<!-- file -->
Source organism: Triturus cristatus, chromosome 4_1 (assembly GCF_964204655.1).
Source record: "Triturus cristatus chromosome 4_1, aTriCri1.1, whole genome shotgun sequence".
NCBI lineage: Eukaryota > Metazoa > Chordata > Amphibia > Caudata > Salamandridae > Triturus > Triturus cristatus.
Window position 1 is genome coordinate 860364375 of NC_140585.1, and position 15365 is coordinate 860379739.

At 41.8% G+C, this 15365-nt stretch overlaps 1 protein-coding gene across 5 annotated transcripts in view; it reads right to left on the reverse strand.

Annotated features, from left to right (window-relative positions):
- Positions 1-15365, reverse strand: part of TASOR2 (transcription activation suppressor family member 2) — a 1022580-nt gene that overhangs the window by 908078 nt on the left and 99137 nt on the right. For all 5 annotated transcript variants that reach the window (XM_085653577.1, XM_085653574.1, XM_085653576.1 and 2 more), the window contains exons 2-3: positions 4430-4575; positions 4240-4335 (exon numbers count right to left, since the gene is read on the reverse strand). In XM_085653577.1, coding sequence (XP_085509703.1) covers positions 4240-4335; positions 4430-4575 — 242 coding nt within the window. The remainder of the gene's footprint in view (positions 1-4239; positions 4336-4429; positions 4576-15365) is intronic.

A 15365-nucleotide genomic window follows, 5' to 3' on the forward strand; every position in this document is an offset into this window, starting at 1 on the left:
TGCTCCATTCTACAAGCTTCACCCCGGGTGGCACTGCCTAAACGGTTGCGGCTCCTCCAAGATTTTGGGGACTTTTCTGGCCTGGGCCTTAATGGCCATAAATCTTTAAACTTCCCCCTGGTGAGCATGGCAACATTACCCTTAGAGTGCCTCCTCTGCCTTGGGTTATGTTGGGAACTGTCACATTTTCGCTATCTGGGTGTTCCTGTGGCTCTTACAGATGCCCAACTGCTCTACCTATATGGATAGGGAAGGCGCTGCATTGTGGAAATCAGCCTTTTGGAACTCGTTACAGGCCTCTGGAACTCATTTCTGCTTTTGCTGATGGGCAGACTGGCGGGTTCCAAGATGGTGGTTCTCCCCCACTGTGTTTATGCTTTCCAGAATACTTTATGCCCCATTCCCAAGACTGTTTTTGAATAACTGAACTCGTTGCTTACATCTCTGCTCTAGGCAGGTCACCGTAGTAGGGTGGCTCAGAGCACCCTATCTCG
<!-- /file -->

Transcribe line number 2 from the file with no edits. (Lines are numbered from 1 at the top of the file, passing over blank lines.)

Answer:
Source record: "Triturus cristatus chromosome 4_1, aTriCri1.1, whole genome shotgun sequence".